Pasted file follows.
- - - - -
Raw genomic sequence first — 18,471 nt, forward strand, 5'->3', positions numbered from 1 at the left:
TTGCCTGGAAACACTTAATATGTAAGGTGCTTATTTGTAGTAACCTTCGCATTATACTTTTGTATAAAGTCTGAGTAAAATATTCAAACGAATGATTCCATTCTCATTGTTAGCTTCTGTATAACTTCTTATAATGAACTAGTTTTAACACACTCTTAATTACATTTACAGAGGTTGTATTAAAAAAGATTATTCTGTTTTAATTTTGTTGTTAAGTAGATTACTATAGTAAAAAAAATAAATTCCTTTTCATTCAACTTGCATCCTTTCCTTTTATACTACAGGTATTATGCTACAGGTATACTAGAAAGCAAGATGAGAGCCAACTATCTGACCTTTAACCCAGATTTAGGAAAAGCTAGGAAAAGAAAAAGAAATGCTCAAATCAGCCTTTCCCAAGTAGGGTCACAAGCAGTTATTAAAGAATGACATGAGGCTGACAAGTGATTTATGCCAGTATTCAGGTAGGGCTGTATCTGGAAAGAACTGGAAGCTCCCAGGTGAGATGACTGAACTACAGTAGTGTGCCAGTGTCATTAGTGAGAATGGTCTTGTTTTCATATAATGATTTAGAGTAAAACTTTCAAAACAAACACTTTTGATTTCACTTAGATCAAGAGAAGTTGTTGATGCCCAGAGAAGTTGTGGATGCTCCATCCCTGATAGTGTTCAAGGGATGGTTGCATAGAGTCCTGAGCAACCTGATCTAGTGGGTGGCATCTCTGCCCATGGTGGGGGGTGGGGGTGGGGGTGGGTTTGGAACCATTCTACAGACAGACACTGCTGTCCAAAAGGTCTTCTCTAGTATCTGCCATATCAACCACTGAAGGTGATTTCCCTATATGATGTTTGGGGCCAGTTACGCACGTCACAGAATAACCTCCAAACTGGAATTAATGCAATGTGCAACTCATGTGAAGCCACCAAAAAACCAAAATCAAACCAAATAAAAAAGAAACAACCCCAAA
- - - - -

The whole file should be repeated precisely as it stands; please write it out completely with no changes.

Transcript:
Raw genomic sequence first — 18,471 nt, forward strand, 5'->3', positions numbered from 1 at the left:
TTGCCTGGAAACACTTAATATGTAAGGTGCTTATTTGTAGTAACCTTCGCATTATACTTTTGTATAAAGTCTGAGTAAAATATTCAAACGAATGATTCCATTCTCATTGTTAGCTTCTGTATAACTTCTTATAATGAACTAGTTTTAACACACTCTTAATTACATTTACAGAGGTTGTATTAAAAAAGATTATTCTGTTTTAATTTTGTTGTTAAGTAGATTACTATAGTAAAAAAAATAAATTCCTTTTCATTCAACTTGCATCCTTTCCTTTTATACTACAGGTATTATGCTACAGGTATACTAGAAAGCAAGATGAGAGCCAACTATCTGACCTTTAACCCAGATTTAGGAAAAGCTAGGAAAAGAAAAAGAAATGCTCAAATCAGCCTTTCCCAAGTAGGGTCACAAGCAGTTATTAAAGAATGACATGAGGCTGACAAGTGATTTATGCCAGTATTCAGGTAGGGCTGTATCTGGAAAGAACTGGAAGCTCCCAGGTGAGATGACTGAACTACAGTAGTGTGCCAGTGTCATTAGTGAGAATGGTCTTGTTTTCATATAATGATTTAGAGTAAAACTTTCAAAACAAACACTTTTGATTTCACTTAGATCAAGAGAAGTTGTTGATGCCCAGAGAAGTTGTGGATGCTCCATCCCTGATAGTGTTCAAGGGATGGTTGCATAGAGTCCTGAGCAACCTGATCTAGTGGGTGGCATCTCTGCCCATGGTGGGGGGTGGGGGTGGGGGTGGGTTTGGAACCATTCTACAGACAGACACTGCTGTCCAAAAGGTCTTCTCTAGTATCTGCCATATCAACCACTGAAGGTGATTTCCCTATATGATGTTTGGGGCCAGTTACGCACGTCACAGAATAACCTCCAAACTGGAATTAATGCAATGTGCAACTCATGTGAAGCCACCAAAAAACCAAAATCAAACCAAATAAAAAAGAAACAACCCCAAA